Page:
Veteran Stories:
Margaret O'Connor

Navy

  • The Memory Project, Historica Canada
Enlarge Image
Listen to this story

"Two of us were called out to go out on a ship to pick up survivors from a torpedoing.When we got there, of course, the water was covered with oil, which had caught fire. The men were in the water... If they were dead, they just left them there. It was a very traumatic thing for both them and for us."

Transcript

At Halifax, one of my main duties was taking pictures of the ships that came through the gates.  Every ship had to be photographed and then a record was kept of it.  It was just so that they could keep track of who was coming through the gates.  We did have a couple of times when submarines tried to get through and we caught them on film.   I was in a harbour craft at the time, and we went out to the gates.  We had heard that there was a submarine in the area, so we just went out on the off chance that maybe it would try to get through when a ship came through.  So two of us went out together, and one of us took pictures of the ship while the other one took pictures of the submarine.  It didn’t get through. The gates closed too quickly.

There was one time I was called out. Two of us were called out to go out on a ship to pick up survivors from a torpedoing.  When we got there, of course, the water was covered with oil, which had caught fire.  The men were in the water.  They put down Carley floats,* which are big rafts.  They would put them down and two men would get in to them, and they’d go around and try to save as many men as they could.  If they were dead, they just left them there.  They brought the injured men back.  It was a very traumatic thing for both them and for us.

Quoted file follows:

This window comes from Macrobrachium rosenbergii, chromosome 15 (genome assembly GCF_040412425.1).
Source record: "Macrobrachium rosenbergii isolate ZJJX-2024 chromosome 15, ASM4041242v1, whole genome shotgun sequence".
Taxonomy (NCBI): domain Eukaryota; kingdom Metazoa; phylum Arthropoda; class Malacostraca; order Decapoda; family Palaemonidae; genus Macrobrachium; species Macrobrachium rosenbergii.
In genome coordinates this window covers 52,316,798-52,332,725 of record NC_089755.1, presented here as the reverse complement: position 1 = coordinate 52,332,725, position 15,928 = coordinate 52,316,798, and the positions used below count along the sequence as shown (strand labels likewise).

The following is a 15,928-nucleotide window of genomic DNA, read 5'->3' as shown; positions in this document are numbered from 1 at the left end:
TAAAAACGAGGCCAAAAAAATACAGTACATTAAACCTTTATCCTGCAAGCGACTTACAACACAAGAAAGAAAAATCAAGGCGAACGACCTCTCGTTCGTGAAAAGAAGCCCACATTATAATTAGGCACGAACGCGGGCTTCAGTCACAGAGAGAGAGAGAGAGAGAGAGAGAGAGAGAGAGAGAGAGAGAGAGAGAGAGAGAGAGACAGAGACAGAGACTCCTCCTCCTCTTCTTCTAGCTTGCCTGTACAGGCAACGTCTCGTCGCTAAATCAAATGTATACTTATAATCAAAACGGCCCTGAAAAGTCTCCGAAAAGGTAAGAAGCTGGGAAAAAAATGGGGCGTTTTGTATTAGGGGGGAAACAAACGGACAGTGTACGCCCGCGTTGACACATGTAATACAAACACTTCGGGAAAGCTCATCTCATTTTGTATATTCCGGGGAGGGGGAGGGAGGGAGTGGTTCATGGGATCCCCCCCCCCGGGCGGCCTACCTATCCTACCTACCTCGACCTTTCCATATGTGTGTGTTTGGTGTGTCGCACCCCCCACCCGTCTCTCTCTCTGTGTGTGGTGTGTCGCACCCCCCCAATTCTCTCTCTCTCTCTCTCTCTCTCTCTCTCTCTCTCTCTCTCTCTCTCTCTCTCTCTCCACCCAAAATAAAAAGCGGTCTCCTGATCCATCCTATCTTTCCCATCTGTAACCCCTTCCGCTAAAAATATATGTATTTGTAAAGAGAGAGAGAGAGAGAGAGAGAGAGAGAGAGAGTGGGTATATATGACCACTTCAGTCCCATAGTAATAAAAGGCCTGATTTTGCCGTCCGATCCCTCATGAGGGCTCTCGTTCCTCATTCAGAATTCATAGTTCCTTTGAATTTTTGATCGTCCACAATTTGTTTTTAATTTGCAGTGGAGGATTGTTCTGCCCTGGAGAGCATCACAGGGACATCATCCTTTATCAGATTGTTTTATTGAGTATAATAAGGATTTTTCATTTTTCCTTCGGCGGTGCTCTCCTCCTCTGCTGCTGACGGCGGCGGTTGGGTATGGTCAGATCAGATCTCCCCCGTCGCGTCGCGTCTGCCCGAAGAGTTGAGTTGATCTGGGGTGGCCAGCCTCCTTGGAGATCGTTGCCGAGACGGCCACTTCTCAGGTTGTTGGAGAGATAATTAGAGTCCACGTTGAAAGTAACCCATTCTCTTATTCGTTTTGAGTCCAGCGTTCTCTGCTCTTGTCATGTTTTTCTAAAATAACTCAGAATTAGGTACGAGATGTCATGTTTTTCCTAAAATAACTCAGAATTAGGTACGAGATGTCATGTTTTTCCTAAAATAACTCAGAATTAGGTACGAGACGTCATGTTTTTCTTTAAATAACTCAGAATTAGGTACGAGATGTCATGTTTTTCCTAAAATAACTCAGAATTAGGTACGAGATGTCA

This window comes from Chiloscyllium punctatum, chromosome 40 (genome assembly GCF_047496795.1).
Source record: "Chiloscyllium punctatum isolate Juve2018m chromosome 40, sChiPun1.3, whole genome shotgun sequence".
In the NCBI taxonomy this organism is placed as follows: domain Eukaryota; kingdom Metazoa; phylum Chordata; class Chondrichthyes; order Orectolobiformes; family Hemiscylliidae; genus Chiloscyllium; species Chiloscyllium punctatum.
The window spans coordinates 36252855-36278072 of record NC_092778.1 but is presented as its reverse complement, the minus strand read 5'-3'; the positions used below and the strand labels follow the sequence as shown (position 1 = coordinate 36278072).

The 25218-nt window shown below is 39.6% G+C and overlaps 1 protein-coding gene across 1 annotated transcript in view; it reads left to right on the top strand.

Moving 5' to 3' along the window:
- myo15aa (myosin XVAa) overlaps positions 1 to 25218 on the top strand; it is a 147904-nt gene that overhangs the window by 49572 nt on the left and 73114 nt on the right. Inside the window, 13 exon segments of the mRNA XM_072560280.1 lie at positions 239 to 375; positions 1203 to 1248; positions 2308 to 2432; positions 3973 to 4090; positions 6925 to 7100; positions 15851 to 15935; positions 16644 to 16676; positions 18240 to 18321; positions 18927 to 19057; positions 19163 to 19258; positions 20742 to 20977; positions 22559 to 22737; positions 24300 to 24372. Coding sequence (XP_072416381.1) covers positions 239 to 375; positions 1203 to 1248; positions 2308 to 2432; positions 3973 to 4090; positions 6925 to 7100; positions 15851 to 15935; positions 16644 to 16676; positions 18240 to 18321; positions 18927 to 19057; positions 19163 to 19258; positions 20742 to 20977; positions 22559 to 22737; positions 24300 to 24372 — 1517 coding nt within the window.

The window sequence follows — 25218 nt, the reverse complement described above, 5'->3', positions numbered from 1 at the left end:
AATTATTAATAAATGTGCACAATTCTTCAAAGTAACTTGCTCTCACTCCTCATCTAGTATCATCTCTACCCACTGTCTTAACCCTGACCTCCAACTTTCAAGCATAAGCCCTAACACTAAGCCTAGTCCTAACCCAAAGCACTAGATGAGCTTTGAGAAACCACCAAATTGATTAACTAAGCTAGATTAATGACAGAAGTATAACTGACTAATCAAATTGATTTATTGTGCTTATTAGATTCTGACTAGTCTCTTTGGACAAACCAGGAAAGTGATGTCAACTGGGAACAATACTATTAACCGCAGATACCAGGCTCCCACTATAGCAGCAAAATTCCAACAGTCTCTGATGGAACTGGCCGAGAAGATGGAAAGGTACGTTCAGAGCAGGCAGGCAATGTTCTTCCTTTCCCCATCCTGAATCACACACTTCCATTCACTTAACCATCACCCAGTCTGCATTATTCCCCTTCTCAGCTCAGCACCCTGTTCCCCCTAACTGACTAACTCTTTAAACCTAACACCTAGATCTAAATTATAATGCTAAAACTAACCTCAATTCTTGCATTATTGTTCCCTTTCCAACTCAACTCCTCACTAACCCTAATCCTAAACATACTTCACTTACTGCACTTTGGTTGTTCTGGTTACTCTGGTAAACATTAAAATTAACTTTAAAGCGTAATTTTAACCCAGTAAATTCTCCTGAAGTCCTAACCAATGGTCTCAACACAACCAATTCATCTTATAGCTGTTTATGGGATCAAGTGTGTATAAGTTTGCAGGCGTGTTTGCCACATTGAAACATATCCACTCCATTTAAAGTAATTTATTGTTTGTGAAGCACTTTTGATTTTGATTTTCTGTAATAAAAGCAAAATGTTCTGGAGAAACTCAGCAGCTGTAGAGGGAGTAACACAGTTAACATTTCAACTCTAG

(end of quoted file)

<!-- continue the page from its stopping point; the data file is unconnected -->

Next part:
I came off duty one morning about six o’clock and was told to do my barracks routine.  I was going to [HMCS] Cornwallis.  I said, “Well, I don’t want to go to Cornwallis.”  They said, “Well, it came from headquarters, so you’ve got to go.  You have two hours to do your barracks routine and get on the train.”  When I got off the train at Cornwallis, my fiancé was standing on the platform waiting for me.  My father had arranged my transfer because he knew he was going to be there.  Eventually, we were married in Annapolis Royal [Nova Scotia].

 

*The Carley float was a light and sturdy life raft made of copper, cork and canvas.

Follow us